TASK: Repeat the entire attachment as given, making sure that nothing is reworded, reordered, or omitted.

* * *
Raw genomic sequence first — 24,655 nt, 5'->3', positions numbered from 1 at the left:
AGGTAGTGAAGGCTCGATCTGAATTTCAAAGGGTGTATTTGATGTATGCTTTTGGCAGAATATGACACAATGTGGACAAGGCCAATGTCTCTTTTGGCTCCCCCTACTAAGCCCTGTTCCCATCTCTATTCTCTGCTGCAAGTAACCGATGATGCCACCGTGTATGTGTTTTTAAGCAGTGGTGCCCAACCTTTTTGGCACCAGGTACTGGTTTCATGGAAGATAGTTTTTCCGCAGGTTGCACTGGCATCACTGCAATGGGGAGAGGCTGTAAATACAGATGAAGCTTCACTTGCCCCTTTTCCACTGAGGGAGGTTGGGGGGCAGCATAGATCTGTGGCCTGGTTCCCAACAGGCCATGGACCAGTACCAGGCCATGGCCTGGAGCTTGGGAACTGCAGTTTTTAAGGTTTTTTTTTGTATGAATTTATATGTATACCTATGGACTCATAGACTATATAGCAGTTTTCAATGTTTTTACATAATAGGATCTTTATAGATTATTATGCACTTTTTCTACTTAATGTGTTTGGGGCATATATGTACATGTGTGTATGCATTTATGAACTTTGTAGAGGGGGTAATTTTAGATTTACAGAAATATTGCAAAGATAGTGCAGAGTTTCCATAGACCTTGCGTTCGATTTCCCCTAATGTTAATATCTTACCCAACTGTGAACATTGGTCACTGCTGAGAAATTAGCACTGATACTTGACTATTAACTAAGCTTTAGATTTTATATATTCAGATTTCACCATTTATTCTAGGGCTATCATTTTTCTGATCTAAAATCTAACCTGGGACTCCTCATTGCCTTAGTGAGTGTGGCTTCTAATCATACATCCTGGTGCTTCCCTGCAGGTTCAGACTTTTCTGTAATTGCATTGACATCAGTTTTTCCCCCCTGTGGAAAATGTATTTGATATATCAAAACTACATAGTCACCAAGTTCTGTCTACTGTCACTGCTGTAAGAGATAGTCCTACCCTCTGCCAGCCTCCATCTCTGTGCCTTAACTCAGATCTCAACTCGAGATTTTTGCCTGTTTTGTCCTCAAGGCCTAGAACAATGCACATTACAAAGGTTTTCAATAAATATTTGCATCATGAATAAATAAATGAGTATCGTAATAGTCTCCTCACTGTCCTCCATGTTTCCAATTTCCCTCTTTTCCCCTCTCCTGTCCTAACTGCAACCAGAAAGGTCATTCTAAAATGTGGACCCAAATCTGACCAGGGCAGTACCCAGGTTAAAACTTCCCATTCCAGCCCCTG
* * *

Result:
Raw genomic sequence first — 24,655 nt, 5'->3', positions numbered from 1 at the left:
AGGTAGTGAAGGCTCGATCTGAATTTCAAAGGGTGTATTTGATGTATGCTTTTGGCAGAATATGACACAATGTGGACAAGGCCAATGTCTCTTTTGGCTCCCCCTACTAAGCCCTGTTCCCATCTCTATTCTCTGCTGCAAGTAACCGATGATGCCACCGTGTATGTGTTTTTAAGCAGTGGTGCCCAACCTTTTTGGCACCAGGTACTGGTTTCATGGAAGATAGTTTTTCCGCAGGTTGCACTGGCATCACTGCAATGGGGAGAGGCTGTAAATACAGATGAAGCTTCACTTGCCCCTTTTCCACTGAGGGAGGTTGGGGGGCAGCATAGATCTGTGGCCTGGTTCCCAACAGGCCATGGACCAGTACCAGGCCATGGCCTGGAGCTTGGGAACTGCAGTTTTTAAGGTTTTTTTTTGTATGAATTTATATGTATACCTATGGACTCATAGACTATATAGCAGTTTTCAATGTTTTTACATAATAGGATCTTTATAGATTATTATGCACTTTTTCTACTTAATGTGTTTGGGGCATATATGTACATGTGTGTATGCATTTATGAACTTTGTAGAGGGGGTAATTTTAGATTTACAGAAATATTGCAAAGATAGTGCAGAGTTTCCATAGACCTTGCGTTCGATTTCCCCTAATGTTAATATCTTACCCAACTGTGAACATTGGTCACTGCTGAGAAATTAGCACTGATACTTGACTATTAACTAAGCTTTAGATTTTATATATTCAGATTTCACCATTTATTCTAGGGCTATCATTTTTCTGATCTAAAATCTAACCTGGGACTCCTCATTGCCTTAGTGAGTGTGGCTTCTAATCATACATCCTGGTGCTTCCCTGCAGGTTCAGACTTTTCTGTAATTGCATTGACATCAGTTTTTCCCCCCTGTGGAAAATGTATTTGATATATCAAAACTACATAGTCACCAAGTTCTGTCTACTGTCACTGCTGTAAGAGATAGTCCTACCCTCTGCCAGCCTCCATCTCTGTGCCTTAACTCAGATCTCAACTCGAGATTTTTGCCTGTTTTGTCCTCAAGGCCTAGAACAATGCACATTACAAAGGTTTTCAATAAATATTTGCATCATGAATAAATAAATGAGTATCGTAATAGTCTCCTCACTGTCCTCCATGTTTCCAATTTCCCTCTTTTCCCCTCTCCTGTCCTAACTGCAACCAGAAAGGTCATTCTAAAATGTGGACCCAAATCTGACCAGGGCAGTACCCAGGTTAAAACTTCCCATTCCAGCCCCTG